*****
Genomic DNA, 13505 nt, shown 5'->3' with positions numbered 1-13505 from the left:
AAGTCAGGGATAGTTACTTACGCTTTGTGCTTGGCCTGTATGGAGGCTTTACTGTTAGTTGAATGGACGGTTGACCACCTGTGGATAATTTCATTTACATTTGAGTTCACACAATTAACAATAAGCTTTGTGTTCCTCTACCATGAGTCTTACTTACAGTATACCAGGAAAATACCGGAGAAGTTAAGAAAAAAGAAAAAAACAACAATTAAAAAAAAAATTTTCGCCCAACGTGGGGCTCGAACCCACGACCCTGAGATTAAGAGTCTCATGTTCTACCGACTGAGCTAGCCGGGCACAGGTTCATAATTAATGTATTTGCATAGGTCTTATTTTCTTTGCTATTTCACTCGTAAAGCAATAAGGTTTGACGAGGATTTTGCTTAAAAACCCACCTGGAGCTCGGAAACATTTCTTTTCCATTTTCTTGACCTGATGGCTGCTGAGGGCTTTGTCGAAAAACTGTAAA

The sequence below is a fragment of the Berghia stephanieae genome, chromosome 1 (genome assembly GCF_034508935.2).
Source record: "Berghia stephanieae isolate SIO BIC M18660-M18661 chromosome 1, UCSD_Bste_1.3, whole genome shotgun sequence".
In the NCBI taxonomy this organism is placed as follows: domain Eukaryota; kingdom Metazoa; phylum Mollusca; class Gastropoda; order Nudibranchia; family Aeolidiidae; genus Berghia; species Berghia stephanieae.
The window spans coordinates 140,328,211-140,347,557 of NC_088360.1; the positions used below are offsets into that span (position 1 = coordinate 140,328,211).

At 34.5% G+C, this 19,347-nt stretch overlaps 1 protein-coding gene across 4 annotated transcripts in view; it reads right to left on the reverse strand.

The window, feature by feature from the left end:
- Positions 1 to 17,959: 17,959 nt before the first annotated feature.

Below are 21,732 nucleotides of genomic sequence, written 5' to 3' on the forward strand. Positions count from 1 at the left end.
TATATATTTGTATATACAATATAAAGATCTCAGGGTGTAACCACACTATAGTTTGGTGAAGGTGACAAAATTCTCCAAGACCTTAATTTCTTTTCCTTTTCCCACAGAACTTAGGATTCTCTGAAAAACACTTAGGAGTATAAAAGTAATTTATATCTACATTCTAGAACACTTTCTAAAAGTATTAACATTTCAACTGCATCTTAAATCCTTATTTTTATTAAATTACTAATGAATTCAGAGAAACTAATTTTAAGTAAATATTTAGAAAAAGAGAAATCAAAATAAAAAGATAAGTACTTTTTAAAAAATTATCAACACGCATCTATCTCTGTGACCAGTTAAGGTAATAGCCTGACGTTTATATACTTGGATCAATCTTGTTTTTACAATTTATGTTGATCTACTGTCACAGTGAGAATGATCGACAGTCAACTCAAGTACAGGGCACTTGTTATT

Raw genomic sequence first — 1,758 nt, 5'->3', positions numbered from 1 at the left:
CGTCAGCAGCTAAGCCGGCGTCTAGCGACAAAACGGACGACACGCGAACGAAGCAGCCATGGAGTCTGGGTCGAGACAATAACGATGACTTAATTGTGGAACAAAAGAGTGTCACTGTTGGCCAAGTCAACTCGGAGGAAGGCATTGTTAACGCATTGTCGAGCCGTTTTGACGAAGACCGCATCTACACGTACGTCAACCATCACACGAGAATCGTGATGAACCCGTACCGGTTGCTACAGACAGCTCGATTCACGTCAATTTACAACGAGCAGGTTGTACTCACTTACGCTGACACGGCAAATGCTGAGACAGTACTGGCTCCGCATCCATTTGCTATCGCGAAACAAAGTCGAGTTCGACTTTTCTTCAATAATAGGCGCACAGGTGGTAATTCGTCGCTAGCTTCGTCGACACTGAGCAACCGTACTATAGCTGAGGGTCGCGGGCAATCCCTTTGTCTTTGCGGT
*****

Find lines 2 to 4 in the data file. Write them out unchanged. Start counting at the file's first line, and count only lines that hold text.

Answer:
AAGTCAGGGATAGTTACTTACGCTTTGTGCTTGGCCTGTATGGAGGCTTTACTGTTAGTTGAATGGACGGTTGACCACCTGTGGATAATTTCATTTACATTTGAGTTCACACAATTAACAATAAGCTTTGTGTTCCTCTACCATGAGTCTTACTTACAGTATACCAGGAAAATACCGGAGAAGTTAAGAAAAAAGAAAAAAACAACAATTAAAAAAAAAATTTTCGCCCAACGTGGGGCTCGAACCCACGACCCTGAGATTAAGAGTCTCATGTTCTACCGACTGAGCTAGCCGGGCACAGGTTCATAATTAATGTATTTGCATAGGTCTTATTTTCTTTGCTATTTCACTCGTAAAGCAATAAGGTTTGACGAGGATTTTGCTTAAAAACCCACCTGGAGCTCGGAAACATTTCTTTTCCATTTTCTTGACCTGATGGCTGCTGAGGGCTTTGTCGAAAAACTGTAAA

The sequence below is a fragment of the Berghia stephanieae genome, chromosome 1 (genome assembly GCF_034508935.2).
Source record: "Berghia stephanieae isolate SIO BIC M18660-M18661 chromosome 1, UCSD_Bste_1.3, whole genome shotgun sequence".